Portal:Anglo-Saxon England

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Anglo-Saxon England

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Edward the Elder - MS Royal 14 B VI.jpg

Anglo-Saxon England lasted from the end of the Roman occupation of Britain and the establishment of Anglo-Saxon kingdoms in the 5th century until the Norman conquest of England of October the 14th 1066. The Anglo-Saxons were Germanic tribes who settled in the southern half of Britain from continental Europe, and their descendants as well as indigenous people who adopted the Anglo-Saxon culture and language, in the 5th and 6th centuries. Their language, which is now called Old English, and the culture of the era, has long attracted popular and scholarly attention.

Until the 9th century, Anglo-Saxon England was dominated by the kingdoms of Northumbria, Mercia, East Anglia, Essex, Kent and Wessex. The Anglo-Saxons were initially pagans, but they converted to Christianity during the 7th century.

Facing the threat of Viking attacks that began in the 9th century, the kings of Wessex became dominant amongst the Anglo-Saxon rulers. During the 10th century, the individual kingdoms unified under the rule of Wessex to become the kingdom of England, which stood opposed to the Viking kingdoms established in the north and east of England. The Kingdom of England fell in the Viking invasion from Denmark in 1013 and again in 1016. England was ruled by the House of Denmark until 1042, when the Anglo-Saxon House of Wessex was restored. The last Anglo-Saxon king, Harold Godwinson, was killed in 1066 at the Battle of Hastings.

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The East Angles were initially ruled (from the 6th century until 749) by members of the Wuffingas dynasty, named after Wuffa, whose name means 'descendants of the wolf'. The last king was Guthrum II, who ruled in the 10th century.

After 749 East Anglia was ruled by kings whose genealogy is not known, or by sub-kings who were under the control of the kings of Mercia. East Anglia briefly recovered its independence after the death of Offa of Mercia in 796, but Mercian hegemony was soon restored by his successor, Coenwulf. Between 826 and 869, following an East Anglian revolt in which the Mercian king, Beornwulf, was killed, the East Angles again regained their independence. In 869 a Danish army defeated and killed the last native East Anglian king, Edmund the Martyr. The kingdom then fell into the hands of the Danes and eventually formed part of the Danelaw. In 918 the East Anglian Danes accepted the overlordship of Edward the Elder of Wessex. East Anglia then became part of the Anglo-Saxon kingdom of England. (more about the kings of East Anglia...)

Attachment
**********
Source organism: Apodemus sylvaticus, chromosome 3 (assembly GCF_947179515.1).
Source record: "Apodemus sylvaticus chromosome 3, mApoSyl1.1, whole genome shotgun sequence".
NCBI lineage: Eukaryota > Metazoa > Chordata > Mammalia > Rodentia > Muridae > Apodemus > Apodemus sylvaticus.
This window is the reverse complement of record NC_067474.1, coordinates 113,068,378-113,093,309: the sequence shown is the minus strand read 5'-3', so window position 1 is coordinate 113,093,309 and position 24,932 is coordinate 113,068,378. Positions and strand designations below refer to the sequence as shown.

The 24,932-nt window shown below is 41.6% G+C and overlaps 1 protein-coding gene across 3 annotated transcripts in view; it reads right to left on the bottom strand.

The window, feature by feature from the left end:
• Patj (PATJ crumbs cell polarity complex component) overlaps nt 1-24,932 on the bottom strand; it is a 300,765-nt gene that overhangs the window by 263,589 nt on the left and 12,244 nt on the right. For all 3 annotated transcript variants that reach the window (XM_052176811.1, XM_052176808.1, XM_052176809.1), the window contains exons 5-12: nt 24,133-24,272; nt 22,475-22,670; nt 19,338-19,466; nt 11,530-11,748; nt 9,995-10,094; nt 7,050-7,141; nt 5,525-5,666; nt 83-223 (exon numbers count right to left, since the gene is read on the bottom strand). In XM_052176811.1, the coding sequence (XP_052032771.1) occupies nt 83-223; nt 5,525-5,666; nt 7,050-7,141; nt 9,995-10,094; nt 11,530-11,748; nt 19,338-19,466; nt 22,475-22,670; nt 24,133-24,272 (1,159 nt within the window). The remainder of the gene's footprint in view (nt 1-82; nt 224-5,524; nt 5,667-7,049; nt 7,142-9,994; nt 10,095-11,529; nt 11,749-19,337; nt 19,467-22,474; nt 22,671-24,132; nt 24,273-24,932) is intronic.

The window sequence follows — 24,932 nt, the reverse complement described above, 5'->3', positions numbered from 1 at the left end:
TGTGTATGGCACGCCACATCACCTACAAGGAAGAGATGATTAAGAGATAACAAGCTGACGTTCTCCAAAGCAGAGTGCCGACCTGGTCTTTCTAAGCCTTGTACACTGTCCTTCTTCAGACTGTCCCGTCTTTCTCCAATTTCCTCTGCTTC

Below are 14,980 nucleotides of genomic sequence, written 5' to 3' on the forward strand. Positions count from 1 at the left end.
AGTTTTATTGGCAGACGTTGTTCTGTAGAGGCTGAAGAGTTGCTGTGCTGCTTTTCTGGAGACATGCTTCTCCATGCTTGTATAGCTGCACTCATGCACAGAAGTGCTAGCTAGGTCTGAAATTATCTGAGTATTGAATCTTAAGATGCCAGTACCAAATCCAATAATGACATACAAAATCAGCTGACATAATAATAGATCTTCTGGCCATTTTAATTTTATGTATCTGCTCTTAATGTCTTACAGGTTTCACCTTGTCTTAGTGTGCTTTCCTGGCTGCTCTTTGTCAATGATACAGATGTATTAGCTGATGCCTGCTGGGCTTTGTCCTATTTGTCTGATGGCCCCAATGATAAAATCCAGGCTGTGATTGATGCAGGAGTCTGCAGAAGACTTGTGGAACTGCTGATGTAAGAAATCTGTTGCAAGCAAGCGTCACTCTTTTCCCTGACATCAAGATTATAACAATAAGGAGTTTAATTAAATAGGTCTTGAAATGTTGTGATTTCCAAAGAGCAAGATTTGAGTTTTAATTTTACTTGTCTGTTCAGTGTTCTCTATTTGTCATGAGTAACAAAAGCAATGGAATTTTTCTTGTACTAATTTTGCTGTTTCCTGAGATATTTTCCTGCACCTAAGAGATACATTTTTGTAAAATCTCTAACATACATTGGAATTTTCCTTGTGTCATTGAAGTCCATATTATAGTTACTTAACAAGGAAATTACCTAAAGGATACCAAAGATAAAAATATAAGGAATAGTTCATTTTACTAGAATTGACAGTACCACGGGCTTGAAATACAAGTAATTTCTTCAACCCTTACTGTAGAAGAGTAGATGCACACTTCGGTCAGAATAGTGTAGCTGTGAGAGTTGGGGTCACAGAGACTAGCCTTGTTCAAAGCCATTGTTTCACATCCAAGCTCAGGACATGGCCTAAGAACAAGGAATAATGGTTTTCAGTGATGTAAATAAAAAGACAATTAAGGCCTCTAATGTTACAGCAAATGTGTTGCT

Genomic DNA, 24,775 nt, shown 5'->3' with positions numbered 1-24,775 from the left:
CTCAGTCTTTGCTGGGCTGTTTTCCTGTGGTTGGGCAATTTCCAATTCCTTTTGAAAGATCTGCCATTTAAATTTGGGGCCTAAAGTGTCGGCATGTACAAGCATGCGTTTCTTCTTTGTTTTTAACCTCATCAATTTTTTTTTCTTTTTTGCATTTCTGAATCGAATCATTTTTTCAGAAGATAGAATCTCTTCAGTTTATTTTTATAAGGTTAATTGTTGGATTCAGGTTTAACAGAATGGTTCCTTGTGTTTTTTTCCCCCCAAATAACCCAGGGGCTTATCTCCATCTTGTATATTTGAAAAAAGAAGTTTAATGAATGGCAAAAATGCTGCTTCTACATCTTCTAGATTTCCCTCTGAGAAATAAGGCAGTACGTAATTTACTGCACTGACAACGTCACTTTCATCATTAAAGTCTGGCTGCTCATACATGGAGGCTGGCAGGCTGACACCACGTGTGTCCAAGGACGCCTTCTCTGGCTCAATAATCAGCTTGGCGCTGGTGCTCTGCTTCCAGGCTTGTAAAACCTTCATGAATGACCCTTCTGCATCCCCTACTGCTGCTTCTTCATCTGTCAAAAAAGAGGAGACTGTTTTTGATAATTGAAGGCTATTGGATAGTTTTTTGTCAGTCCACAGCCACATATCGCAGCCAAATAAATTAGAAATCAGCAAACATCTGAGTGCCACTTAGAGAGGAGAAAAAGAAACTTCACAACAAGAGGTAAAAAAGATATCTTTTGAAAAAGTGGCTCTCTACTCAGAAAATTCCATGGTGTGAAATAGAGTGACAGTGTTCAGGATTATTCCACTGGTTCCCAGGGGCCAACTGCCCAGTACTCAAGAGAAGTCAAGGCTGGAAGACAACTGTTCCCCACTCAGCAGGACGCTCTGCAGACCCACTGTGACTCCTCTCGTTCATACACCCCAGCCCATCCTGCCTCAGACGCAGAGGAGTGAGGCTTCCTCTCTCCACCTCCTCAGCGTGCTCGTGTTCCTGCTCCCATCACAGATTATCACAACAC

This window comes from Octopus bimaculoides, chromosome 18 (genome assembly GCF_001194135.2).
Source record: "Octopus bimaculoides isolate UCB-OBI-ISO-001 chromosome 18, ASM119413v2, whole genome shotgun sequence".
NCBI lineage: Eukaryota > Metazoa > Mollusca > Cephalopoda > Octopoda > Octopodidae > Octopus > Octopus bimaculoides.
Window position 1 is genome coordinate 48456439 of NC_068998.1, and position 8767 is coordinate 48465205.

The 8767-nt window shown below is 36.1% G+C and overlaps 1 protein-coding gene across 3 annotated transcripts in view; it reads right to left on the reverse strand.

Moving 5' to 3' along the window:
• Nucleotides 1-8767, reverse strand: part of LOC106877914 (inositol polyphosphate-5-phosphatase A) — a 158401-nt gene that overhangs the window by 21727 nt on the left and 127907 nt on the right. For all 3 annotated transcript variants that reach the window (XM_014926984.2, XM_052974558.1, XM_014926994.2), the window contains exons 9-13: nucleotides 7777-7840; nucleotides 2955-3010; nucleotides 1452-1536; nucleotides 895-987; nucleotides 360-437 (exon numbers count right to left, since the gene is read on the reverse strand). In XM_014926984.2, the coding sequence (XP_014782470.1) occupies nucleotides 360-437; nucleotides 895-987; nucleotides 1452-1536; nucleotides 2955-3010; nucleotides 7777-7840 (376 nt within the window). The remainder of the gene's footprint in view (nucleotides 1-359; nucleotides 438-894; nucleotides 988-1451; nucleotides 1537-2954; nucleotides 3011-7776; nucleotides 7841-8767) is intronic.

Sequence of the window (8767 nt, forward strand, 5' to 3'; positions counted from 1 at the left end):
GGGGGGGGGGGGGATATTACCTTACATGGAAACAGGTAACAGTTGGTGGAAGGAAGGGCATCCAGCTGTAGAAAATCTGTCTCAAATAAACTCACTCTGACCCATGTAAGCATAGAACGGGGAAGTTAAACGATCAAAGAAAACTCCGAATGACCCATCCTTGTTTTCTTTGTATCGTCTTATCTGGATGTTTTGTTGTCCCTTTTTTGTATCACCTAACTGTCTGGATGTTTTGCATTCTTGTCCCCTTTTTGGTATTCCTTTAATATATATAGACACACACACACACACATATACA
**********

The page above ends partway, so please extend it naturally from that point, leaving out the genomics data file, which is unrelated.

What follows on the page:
Did you know?

Did you know...
  • ...that in Anglo-Saxon England, pregnant women were warned against eating food that was too salty or too sweet, or other fatty foods, and were also cautioned not to drink strong alcohol or travel on horseback?
  • ...that the ship-burial at Snape is the only one in England that can be compared to the example at Sutton Hoo?
  • ...that the name Taplow of the burial mound at Taplow, comes from Old English Tæppas hláw ('Tæppa's mound'), so that the name of the man buried in the mound would seem to have been Tæppa?
  • ...that the Ordinance Concerning the Dunsaete, which gave procedures for dealing with disputes between the English and the Welsh of Archenfield, stated that the English should only cross into the Welsh side, and vice versa, in the presence of an appointed man who had to make sure that the foreigner was safely escorted back to the crossing point?

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The Devil's Dyke
Credit: Amitchell125

The Devil's Dyke (also called Reach Dyke or Devil's Ditch, once known as St Edmund's Ditch) is an earthwork near the village of Reach that is generally assumed to be an Anglo-Saxon earthwork. It is one of the largest and best surviving examples of its kind in England.

Selected biography

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John Ronald Reuel Tolkien, CBE (/ˈtɒlkn/; 3 January 1892 – 2 September 1973) was an English writer, poet, philologist, and university professor, best known as the author of the classic high fantasy works The Hobbit, The Lord of the Rings, and The Silmarillion.

After his death, Tolkien's son Christopher published a series of works based on his father's extensive notes and unpublished manuscripts, including The Silmarillion. These, together with The Hobbit and The Lord of the Rings form a connected body of tales, poems, fictional histories, invented languages, and literary essays about a fantasy world called Arda, and Middle-earth within it. Between 1951 and 1955, Tolkien applied the term legendarium to the larger part of these writings.

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